TREES are worth saving. At the Sequoia National Park in California, home to some 2,000- to 3,000-year-old trees, hoary old trunks are being given fireproof aluminium cladding in the face of the fast-approaching Paradise and Colony Fires.
Last month, KP approved Rs525 million for the transportation of illegally harvested timber from the Arandu Gol area of Lower Chitral district to the Chakdara district. Illegally felled trees with wood amounting to 1.494 million cubic feet — worth some Rs2.3 billion once it is put up for sale — had been lying in the open for years due to legal issues and wrangling amongst government departments.
The provincial Forests, Parks and Wildlife Department had made the recommendation, intending for the funds from the sale of the wood to be transferred to the forest development fund.
Behind this bland reportage is a whole world of wily manoeuvring and illegality, decades-old and utterly entrenched. This is just one story of countless other tales of woe concerning our depleting forest cover that no government yet has been able to control. The legislation is to some extent there (in Punjab, for example, cutting down a green tree on even private land requires convoluted permissions from the highest levels of the district administration), but implementation is poor and the forest warden system corrupted — or perhaps just helpless.
There is a whole world of wily manoeuvring.
No government can evade its share of the blame, but perhaps greater culpability lies on the shoulders of the PTI government that not only made environmental concerns an election promise but continues to ride on the back of the whimsy of its ‘tree tsunami’ (one billion or 10 billion, depending on the period of time being looked at).
A couple of months ago, the prime minister tweeted his desire for Pakistanis to gear up for the “biggest tree planting campaign in our history”, adding that the “world has 422 trees per person [while] Pakistan has five per person”. He never told us his sources for these figures, but the WWF did tell us a year ago that this country has only 5.7 per cent of land, or around 4.54 million hectares, under forest cover, with a deforestation rate that is the second-highest in Asia following Afghanistan.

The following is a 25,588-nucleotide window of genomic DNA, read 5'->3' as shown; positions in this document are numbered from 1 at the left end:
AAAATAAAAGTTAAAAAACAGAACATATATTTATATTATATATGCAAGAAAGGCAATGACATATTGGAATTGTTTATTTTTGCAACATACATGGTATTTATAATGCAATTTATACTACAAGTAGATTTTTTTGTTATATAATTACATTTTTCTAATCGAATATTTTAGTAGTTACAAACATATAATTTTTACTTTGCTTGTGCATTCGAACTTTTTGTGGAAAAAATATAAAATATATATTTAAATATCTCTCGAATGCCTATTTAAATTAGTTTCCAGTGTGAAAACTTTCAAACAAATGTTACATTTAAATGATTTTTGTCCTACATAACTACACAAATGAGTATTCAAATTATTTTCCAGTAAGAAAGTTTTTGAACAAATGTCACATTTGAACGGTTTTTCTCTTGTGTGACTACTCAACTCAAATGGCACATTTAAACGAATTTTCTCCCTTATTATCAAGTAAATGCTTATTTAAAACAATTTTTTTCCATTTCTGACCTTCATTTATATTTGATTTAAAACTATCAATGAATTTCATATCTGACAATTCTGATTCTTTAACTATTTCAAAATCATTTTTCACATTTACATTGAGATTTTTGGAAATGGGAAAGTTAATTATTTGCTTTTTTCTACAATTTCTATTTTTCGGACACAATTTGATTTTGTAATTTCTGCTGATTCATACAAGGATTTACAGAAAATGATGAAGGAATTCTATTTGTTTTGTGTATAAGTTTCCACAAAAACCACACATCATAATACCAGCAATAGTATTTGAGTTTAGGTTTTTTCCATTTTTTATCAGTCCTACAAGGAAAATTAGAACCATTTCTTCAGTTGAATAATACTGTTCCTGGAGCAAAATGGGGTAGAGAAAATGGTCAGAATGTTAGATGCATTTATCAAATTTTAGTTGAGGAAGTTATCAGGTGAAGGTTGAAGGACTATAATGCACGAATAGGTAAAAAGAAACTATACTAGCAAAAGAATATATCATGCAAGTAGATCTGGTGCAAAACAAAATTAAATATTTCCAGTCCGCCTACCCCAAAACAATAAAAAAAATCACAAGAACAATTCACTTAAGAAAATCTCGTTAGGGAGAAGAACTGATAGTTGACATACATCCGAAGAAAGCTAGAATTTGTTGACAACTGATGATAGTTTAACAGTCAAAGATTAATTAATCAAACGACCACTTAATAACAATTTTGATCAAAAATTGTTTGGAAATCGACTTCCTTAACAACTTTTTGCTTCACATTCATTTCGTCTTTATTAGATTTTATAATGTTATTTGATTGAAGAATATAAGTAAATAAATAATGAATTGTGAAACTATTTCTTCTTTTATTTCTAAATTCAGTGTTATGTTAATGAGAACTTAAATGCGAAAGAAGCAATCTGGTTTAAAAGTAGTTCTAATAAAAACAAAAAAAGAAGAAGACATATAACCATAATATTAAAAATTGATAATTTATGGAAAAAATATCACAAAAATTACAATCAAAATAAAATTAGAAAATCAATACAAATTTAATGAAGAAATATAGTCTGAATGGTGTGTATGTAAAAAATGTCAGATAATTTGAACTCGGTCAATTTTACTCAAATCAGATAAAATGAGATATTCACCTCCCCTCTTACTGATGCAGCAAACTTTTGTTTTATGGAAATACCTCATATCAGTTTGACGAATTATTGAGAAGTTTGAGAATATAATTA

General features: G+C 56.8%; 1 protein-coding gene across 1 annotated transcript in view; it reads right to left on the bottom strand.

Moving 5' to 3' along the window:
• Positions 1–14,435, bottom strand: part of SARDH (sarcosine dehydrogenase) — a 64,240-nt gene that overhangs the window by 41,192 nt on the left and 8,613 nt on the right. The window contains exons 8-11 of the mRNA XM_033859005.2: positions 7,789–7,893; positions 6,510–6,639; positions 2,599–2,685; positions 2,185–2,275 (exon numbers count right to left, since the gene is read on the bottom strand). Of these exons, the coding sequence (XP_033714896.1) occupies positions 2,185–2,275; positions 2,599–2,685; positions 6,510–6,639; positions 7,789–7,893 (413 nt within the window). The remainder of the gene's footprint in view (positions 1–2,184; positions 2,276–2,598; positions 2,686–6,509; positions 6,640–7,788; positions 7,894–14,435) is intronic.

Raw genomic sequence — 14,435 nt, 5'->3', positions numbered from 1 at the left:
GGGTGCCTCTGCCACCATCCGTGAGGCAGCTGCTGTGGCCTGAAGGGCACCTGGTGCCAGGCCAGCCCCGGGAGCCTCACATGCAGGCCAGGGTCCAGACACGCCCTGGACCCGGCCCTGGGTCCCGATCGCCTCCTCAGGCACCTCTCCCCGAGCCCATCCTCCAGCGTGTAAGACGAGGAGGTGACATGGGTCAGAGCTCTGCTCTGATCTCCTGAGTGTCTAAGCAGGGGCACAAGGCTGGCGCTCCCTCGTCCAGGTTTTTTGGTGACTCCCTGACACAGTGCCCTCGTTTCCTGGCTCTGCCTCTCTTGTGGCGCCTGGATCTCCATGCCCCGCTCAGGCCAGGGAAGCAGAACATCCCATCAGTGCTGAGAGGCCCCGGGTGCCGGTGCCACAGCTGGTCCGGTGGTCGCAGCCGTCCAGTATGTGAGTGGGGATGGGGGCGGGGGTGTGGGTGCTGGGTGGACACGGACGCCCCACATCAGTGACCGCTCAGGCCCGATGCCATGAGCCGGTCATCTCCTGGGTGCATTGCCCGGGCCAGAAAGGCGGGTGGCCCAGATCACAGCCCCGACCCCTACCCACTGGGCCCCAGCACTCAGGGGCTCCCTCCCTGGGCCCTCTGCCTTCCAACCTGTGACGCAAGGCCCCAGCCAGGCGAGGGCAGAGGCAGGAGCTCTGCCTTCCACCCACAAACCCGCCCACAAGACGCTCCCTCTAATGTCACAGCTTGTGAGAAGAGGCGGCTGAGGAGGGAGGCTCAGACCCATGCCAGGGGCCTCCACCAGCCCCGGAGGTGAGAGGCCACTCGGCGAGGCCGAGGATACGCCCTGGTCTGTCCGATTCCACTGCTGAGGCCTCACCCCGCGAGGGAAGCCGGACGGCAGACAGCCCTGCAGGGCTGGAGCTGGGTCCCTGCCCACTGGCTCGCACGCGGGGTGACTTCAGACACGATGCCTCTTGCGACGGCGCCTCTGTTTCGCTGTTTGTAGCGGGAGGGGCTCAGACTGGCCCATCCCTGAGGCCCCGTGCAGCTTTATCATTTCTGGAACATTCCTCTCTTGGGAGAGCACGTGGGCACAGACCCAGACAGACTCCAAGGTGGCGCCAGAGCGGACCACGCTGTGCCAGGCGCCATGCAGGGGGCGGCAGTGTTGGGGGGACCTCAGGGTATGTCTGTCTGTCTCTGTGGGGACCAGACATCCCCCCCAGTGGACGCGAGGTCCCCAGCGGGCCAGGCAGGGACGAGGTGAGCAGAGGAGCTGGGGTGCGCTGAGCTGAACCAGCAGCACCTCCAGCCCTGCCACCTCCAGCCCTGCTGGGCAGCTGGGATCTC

Reforestation is one solution, though it is fair to ask the fate of the millions of saplings planted in various drives since the 2018 elections. We have been treated to statements and photo-ops galore about plantation drives, but it is difficult to recall similar press presentations regarding the progress of all those shoots and seeds. How many and which species survived, how much have they grown, where are there now young trees where once there were none? Can we see a picture, please, or have a head-count?
Being that as it may, illegal tree-felling at the hands of the ‘timber mafia’ — which often works in close collusion with political as well as community circles — is a reality that continues to plague us. The problem is rampant across the country, but obviously far more so in the relatively well-forested northern areas. Pakistan loses over 25,000 hectares of trees per year, and the demand for wood is as much as three times higher than sustainable supply according to the 2015 National Forest Policy.
The administration is aware of the scale of the issue. In January, the services of the Frontier Constabulary were commandeered in Gilgit-Baltistan (which is a particular hub of the machinations of the timber mafia) to support the understaffed, ill-trained, and poorly funded forest department. For the next three years, according to this plan, four FC platoons with 36 members each will remain stationed at check points on exits from the area to stop the movement of illegal timber.
Bringing to a halt the transportation of illegally felled trees is key. The decades-old procedure, applicable across the country, is that the relevant forest department periodically conducts a survey and marks out (with stamps) dead or wasting trees, estimating their worth and then auctioning off a contract. But reality is somewhere along the lines of whether a tree falling in a forest makes a sound if there’s no one to hear it. The country’s forested areas, particularly in the north, are characterised by the lack of paved roads and the multiplicity of unmanned crossing points. And, even where there are check points and unusually vigilant staff — the latter being somewhat hard to imagine in any large numbers — moving timber marked with forged stamps is hardly rocket science.
Reportedly, the illegal felling of trees has drastically slowed down in Gilgit-Baltistan since the FC deployment. But this is no sustainable solution. Better long-term solutions, including community engagement and promoting alternative fuels and building materials, have to be found. Otherwise, the ‘tree tsunami’ notwithstanding, it’s going to be an agonisingly long process of one step forward, two back.